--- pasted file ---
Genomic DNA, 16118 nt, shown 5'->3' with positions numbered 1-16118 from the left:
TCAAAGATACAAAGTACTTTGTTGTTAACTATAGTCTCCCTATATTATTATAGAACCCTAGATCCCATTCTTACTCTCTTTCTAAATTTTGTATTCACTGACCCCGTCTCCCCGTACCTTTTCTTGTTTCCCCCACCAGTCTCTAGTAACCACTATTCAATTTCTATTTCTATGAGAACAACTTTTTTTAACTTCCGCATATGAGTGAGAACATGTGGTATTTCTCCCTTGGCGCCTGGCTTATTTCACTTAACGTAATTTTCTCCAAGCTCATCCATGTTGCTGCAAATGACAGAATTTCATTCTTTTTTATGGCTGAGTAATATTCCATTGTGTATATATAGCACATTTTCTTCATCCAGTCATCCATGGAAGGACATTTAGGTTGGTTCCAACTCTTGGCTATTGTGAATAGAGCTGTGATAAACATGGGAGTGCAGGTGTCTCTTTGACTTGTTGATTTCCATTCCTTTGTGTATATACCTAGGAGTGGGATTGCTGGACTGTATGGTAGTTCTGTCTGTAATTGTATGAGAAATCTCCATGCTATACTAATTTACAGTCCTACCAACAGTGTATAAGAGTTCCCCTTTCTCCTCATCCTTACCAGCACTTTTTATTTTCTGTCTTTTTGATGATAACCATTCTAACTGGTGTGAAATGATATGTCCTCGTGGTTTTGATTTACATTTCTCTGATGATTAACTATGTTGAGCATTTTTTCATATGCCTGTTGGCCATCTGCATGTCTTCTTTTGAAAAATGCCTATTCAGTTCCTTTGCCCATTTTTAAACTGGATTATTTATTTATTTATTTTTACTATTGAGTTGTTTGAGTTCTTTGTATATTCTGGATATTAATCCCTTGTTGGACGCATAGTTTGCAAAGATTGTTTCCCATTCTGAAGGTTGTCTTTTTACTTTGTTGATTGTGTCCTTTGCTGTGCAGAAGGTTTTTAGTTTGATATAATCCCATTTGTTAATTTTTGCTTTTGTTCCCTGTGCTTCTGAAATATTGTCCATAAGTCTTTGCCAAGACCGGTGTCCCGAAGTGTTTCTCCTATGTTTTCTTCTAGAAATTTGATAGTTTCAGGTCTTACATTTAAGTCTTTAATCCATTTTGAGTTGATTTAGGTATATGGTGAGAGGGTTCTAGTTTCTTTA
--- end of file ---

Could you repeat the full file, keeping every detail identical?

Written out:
Genomic DNA, 16118 nt, shown 5'->3' with positions numbered 1-16118 from the left:
TCAAAGATACAAAGTACTTTGTTGTTAACTATAGTCTCCCTATATTATTATAGAACCCTAGATCCCATTCTTACTCTCTTTCTAAATTTTGTATTCACTGACCCCGTCTCCCCGTACCTTTTCTTGTTTCCCCCACCAGTCTCTAGTAACCACTATTCAATTTCTATTTCTATGAGAACAACTTTTTTTAACTTCCGCATATGAGTGAGAACATGTGGTATTTCTCCCTTGGCGCCTGGCTTATTTCACTTAACGTAATTTTCTCCAAGCTCATCCATGTTGCTGCAAATGACAGAATTTCATTCTTTTTTATGGCTGAGTAATATTCCATTGTGTATATATAGCACATTTTCTTCATCCAGTCATCCATGGAAGGACATTTAGGTTGGTTCCAACTCTTGGCTATTGTGAATAGAGCTGTGATAAACATGGGAGTGCAGGTGTCTCTTTGACTTGTTGATTTCCATTCCTTTGTGTATATACCTAGGAGTGGGATTGCTGGACTGTATGGTAGTTCTGTCTGTAATTGTATGAGAAATCTCCATGCTATACTAATTTACAGTCCTACCAACAGTGTATAAGAGTTCCCCTTTCTCCTCATCCTTACCAGCACTTTTTATTTTCTGTCTTTTTGATGATAACCATTCTAACTGGTGTGAAATGATATGTCCTCGTGGTTTTGATTTACATTTCTCTGATGATTAACTATGTTGAGCATTTTTTCATATGCCTGTTGGCCATCTGCATGTCTTCTTTTGAAAAATGCCTATTCAGTTCCTTTGCCCATTTTTAAACTGGATTATTTATTTATTTATTTTTACTATTGAGTTGTTTGAGTTCTTTGTATATTCTGGATATTAATCCCTTGTTGGACGCATAGTTTGCAAAGATTGTTTCCCATTCTGAAGGTTGTCTTTTTACTTTGTTGATTGTGTCCTTTGCTGTGCAGAAGGTTTTTAGTTTGATATAATCCCATTTGTTAATTTTTGCTTTTGTTCCCTGTGCTTCTGAAATATTGTCCATAAGTCTTTGCCAAGACCGGTGTCCCGAAGTGTTTCTCCTATGTTTTCTTCTAGAAATTTGATAGTTTCAGGTCTTACATTTAAGTCTTTAATCCATTTTGAGTTGATTTAGGTATATGGTGAGAGGGTTCTAGTTTCTTTA